.
    Granted he’ll move on to another team, get healthy, and kill the Union when they play again….

  3. In re: goalkeepers.
    .
    Jake McGuire by inference, was on permanent unrecallable loan to USL all season. There is an extreme hardship exception for goal keepers that would have allowed him to be called up had someone been unavailable.

  4. How do you not give McCarthy an A?

  5. You clearly graded Trusty on a curve. If he were not the Academy poster child, he would have been benched many times throughout the year.

    His clinical finishing of own goals is a sight to behold. He is unstoppable at his own net.

  6. I think most of these grades are pretty fair, but my one big disagreement would be with Medunjanin whom I would give a C. I think he was more of a liability than an asset this season. He would make about one really nice pass every match, but I think this was overshadowed by his slow speed getting back and his overall poor defense (not to mention some displays of poor passing during some matches). He’s the guy I really think the club needs to move on from, but they’ve already picked up his option for next year, so I fear we may be in for more of his limitations shielding our young back line…

  7. After 9 years of poor to mediocre results from this team, it is time for you to grade the team management and owner.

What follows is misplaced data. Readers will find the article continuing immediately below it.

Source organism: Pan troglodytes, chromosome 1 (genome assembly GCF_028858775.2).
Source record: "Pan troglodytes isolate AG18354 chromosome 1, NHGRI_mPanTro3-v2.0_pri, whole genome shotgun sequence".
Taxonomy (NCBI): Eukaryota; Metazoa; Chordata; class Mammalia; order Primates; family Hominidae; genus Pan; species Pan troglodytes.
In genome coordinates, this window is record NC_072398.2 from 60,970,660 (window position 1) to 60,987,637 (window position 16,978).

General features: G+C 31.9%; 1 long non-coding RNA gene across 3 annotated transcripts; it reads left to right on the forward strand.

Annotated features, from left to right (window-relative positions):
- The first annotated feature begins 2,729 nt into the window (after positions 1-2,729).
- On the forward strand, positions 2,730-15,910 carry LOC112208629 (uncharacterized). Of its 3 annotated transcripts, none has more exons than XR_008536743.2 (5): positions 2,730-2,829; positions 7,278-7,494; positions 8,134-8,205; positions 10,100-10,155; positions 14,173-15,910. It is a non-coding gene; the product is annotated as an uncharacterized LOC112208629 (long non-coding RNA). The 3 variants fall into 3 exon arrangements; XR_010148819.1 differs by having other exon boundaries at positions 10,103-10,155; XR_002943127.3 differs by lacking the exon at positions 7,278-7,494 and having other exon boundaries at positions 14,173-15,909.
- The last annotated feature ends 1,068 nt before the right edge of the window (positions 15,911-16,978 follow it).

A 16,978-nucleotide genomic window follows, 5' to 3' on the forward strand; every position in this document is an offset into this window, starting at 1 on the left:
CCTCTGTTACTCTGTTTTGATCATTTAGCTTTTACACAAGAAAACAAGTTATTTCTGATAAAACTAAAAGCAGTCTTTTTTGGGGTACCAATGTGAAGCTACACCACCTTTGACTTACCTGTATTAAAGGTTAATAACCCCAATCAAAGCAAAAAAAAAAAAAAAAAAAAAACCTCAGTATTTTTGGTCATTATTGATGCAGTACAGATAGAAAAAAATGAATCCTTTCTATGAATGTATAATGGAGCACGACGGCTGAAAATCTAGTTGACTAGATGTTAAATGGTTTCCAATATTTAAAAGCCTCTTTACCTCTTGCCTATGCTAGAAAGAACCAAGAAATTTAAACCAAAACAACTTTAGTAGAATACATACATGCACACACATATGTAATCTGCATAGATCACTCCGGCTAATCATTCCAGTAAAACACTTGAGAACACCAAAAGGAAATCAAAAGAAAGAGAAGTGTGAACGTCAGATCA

8. So if Medujanin is back next season, he’s the equivalent to Pirlo in the sense of how he should be implemented on the field. He’s not a D mid what so ever. So we need a D mid on the field next year( Creavalle or jones)?? And, if we lose Dockal who knows what our central midfield will look like…..

    • If he’s not a D-mid, then either… 1) You play him next to a real D-mid (like Jones), in which case you have no room for Bedoya in his roaming glue-type role; or 2) You play him next to Bedoya as we did this year and have no real D-mid.

      I consider both of those options unacceptable. Leading me to option 3: We play a real D-mid next to Bedoya, and put Medunjanin on the bench.

      Since he’s already signed, his best role might be as basically the backup playmaker; not to play the #10, but if our starting #10 (Dockal??) gets hurt, maybe we push Bedoya up and retool the offense to run through him in a deeper position.